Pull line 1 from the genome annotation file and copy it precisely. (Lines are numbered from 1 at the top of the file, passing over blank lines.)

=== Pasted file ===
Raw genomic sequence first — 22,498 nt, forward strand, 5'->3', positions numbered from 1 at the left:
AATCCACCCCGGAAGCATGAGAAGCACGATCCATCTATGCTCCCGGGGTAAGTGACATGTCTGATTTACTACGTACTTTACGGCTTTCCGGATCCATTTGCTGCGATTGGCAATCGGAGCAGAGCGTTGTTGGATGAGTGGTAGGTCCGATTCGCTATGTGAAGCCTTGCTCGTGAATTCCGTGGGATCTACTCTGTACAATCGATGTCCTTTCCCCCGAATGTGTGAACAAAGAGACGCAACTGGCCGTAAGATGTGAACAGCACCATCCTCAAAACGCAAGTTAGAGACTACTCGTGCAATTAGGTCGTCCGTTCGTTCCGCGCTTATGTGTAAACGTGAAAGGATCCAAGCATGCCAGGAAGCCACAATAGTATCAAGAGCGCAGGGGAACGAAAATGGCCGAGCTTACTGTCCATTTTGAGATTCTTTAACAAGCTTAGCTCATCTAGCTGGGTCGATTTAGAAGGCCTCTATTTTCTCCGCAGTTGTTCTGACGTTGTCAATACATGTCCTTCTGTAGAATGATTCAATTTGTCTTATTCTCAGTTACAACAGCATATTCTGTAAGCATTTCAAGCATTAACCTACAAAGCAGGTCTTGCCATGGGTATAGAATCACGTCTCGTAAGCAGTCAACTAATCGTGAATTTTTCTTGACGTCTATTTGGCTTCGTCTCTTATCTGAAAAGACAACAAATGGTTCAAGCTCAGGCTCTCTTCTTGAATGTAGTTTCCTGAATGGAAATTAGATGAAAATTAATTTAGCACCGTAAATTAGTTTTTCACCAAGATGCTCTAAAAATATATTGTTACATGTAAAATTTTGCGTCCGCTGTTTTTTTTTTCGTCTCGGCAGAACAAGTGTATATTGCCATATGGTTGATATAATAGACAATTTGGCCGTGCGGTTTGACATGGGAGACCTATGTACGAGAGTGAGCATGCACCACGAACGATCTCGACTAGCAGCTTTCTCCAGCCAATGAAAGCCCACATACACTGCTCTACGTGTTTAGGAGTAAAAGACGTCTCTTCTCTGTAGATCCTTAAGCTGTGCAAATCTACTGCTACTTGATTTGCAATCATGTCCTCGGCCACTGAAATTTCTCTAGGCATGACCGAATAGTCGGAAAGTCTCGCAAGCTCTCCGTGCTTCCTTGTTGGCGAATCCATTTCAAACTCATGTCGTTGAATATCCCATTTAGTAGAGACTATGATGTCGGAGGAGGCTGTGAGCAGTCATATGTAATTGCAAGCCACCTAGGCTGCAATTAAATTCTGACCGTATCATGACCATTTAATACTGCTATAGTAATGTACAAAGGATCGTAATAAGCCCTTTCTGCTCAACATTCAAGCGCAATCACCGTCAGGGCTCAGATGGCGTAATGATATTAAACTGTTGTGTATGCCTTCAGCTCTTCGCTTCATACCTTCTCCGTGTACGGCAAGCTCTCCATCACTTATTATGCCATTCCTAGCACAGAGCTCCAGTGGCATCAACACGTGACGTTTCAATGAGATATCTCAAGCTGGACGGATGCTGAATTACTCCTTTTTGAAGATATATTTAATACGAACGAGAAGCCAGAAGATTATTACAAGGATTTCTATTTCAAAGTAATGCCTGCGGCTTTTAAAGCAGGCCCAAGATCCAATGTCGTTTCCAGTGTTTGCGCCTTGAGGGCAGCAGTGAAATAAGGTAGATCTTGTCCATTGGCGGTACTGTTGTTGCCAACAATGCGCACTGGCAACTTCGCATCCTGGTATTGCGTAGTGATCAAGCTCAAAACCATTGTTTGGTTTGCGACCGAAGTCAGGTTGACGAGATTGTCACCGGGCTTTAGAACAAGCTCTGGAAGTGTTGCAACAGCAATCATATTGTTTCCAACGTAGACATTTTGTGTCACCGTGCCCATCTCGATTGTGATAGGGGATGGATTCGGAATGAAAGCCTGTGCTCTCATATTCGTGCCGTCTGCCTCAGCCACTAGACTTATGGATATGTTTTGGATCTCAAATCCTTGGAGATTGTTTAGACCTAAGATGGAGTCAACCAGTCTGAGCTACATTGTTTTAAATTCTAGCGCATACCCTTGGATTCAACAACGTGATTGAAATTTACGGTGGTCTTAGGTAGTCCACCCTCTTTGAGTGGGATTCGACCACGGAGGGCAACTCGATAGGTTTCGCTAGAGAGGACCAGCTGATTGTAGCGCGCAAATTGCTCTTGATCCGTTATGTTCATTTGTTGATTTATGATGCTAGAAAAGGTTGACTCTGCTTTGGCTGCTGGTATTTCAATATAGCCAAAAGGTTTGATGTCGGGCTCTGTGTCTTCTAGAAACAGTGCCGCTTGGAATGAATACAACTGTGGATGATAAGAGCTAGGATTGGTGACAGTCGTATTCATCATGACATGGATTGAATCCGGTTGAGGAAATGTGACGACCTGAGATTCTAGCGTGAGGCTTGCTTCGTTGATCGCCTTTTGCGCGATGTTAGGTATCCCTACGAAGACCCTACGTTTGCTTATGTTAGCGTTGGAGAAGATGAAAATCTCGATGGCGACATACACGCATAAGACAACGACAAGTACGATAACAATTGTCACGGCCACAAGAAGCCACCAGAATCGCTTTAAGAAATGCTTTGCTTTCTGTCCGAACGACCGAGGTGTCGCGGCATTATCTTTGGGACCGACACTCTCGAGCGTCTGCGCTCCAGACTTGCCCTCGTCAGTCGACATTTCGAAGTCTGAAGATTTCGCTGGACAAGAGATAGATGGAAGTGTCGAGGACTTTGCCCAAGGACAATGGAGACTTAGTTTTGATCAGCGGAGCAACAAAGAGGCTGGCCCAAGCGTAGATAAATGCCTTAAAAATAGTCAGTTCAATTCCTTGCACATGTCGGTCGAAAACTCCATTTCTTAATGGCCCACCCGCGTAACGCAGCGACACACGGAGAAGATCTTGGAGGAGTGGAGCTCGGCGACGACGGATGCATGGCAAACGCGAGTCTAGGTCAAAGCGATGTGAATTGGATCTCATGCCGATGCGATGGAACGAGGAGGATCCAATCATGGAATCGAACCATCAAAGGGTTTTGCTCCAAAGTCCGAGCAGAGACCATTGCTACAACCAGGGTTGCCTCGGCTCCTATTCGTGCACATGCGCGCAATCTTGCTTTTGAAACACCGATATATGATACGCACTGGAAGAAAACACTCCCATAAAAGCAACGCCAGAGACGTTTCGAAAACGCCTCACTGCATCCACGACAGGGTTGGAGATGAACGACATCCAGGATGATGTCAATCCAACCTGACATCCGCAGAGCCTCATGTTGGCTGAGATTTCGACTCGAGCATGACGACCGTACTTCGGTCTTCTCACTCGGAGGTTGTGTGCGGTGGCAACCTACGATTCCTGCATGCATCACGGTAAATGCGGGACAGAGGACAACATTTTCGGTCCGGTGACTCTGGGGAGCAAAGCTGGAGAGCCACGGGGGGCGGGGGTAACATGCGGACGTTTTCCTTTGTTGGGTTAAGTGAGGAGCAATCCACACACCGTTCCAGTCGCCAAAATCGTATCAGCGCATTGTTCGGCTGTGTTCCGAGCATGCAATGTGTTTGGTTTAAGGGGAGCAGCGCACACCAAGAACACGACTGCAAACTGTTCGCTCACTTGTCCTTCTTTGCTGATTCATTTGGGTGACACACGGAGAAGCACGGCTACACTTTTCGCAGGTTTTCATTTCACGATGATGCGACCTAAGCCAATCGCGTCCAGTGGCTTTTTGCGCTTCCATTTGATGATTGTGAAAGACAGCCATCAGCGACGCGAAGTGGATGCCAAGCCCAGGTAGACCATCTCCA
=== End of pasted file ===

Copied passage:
Raw genomic sequence first — 22,498 nt, forward strand, 5'->3', positions numbered from 1 at the left: